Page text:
Crude Oil Tanker Exxon Baytown Christened At Avondale Shipyards

The 57,000-dwt Exxon Baytown was christened in recent ceremonies at Avondale Shipyards, Inc.

near New Orleans. The crude oil carrier was built for Exxon Shipping Company of Houston, and will transport cargoes between U.S.

West and East Coast ports and will also trade in the Caribbean area. Two similarly designed 42,000-dwt multi-product petroleum and chemical carriers, the Exxon Charleston and Exxon Wilmington, were delivered to Exxon Shipping by Avondale during the past year.

Lady Laing of Middlesex, England, wife of Sir Hector Laing, a director of Exxon Corporation, served as the vessel's sponsor.

Randall Meyer, president of Exxon Company, U.S.A., Houston, delivered the principal address.

Others in the christening party were: F.J. larossi, president of Exxon Shipping, and Mrs. larossi; Richard Brunner, senior vice president and senior operating officer of Avondale, and Mrs.

Brunner; William Harmeyer, group vice president of production at Avondale, and Mrs. Harmeyer; Adm. Harold E. Shear, maritime administrator. Miss Rachael Cognevich, daughter of an Avondale safety inspector, served as flower girl, and Father Robert Dodwell, Episcopal port chaplin and Honorary Anglican Chaplin for the Port of New Orleans, gave the invocation.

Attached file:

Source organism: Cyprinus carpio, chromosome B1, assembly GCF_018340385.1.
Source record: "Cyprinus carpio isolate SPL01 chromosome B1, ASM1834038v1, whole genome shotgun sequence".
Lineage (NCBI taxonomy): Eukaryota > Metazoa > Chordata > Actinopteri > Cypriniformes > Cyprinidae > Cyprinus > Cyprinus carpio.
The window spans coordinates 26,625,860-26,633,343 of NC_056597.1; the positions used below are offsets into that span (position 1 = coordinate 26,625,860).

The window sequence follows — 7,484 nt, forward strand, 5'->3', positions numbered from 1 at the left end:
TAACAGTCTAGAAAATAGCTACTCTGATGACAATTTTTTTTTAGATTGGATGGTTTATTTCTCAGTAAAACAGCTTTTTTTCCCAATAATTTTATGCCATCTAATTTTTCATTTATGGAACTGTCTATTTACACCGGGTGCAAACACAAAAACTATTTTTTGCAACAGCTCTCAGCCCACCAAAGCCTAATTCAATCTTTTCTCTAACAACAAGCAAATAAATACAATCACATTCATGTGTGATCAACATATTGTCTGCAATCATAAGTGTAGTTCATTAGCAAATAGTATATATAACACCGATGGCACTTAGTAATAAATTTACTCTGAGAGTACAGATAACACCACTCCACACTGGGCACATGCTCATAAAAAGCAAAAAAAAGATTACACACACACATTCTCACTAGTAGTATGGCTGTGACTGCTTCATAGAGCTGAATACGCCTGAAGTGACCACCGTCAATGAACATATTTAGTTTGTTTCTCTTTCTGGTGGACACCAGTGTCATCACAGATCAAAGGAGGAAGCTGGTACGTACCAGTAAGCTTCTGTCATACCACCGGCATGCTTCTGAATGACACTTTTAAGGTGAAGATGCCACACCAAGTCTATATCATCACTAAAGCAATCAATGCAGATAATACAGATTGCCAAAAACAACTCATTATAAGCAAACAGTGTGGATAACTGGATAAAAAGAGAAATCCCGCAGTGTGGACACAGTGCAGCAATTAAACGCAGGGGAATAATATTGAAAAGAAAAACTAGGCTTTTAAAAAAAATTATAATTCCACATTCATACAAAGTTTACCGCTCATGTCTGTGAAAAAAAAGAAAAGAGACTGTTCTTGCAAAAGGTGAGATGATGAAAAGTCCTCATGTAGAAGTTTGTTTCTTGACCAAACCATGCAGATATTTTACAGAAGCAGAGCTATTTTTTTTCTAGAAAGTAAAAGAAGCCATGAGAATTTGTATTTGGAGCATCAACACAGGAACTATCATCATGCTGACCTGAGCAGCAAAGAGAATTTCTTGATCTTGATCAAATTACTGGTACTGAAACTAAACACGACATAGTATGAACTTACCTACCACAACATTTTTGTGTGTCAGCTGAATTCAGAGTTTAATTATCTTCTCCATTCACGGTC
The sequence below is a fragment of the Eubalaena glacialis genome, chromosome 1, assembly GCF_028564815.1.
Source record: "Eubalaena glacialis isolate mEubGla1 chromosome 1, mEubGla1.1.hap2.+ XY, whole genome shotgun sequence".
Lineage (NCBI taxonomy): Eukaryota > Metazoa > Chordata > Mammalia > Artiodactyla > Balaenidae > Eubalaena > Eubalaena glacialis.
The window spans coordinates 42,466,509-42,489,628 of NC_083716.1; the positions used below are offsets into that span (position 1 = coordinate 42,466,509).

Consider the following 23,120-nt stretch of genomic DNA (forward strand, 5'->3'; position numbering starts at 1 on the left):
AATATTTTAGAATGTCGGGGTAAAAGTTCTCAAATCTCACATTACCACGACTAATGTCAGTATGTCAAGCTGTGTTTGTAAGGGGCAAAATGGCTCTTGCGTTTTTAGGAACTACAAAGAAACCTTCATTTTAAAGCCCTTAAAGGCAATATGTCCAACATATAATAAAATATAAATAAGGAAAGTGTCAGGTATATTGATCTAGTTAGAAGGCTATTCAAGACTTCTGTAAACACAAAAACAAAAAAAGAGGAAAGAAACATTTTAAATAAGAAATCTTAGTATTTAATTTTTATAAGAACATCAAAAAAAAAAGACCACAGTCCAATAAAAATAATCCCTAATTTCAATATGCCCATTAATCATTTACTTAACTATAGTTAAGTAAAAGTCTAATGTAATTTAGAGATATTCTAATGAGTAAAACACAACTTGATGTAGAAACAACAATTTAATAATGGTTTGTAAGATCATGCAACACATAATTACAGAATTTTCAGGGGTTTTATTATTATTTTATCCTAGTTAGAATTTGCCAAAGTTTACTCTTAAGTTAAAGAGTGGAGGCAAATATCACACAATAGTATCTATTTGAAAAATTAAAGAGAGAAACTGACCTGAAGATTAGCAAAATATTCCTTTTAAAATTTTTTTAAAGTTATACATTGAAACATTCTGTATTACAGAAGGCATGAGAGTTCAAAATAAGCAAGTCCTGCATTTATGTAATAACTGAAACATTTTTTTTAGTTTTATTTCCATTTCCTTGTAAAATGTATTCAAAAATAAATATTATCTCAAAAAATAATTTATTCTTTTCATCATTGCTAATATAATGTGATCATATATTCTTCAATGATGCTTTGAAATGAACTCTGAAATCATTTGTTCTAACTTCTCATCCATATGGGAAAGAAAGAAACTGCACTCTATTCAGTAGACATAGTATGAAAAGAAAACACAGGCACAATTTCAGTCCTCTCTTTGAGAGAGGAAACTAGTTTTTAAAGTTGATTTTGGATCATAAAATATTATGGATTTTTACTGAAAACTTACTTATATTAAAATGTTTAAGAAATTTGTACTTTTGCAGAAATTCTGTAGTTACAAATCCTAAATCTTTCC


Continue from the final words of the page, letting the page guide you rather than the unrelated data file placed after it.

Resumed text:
The Exxon Baytown has an overall length of 779 feet 6 inches, beam of 105 feet 10 inches, and draft of 38 feet 5 inches. Main propulsion is provided by a 17,000- bhp Mitsubishi/Sulzer RL90 slowspeed diesel engine. The vessel is capable of carrying up to 459,312 barrels of crude oil in her 14 tanks, which are served by four main cargo pumps. Cargo piping is arranged to permit the carriage of two grades of crude oil simultaneously.

Avondale built the tanker utilizing state-of-the-art techniques for zone outfitting. Large structural modules were extensively outfitted with piping, ductwork, electrical wireways, and equipment prior to being erected at the building site. In addition, many machinery package units and pipe package units were assembled ashore and then lifted aboard.

The Exxon Baytown incorporates the latest safety and envito ronmental protection standards, is heavily automated, has a bow thruster for docking control, and has the most modern satellite navigation and communications equipment available. Slow-speed diesel propulsion and a special hull coating to minimize water resistance are two of the energy-conserving features of the vessel's design.

Avondale Shipyards, located on the Mississippi a short distance upriver from New Orleans, is a wholly owned subsidiary of Ogden Corporation of New York.

Maritime Reporter Magazine, page 13,  Aug 15, 1984 Lloyd Hudson

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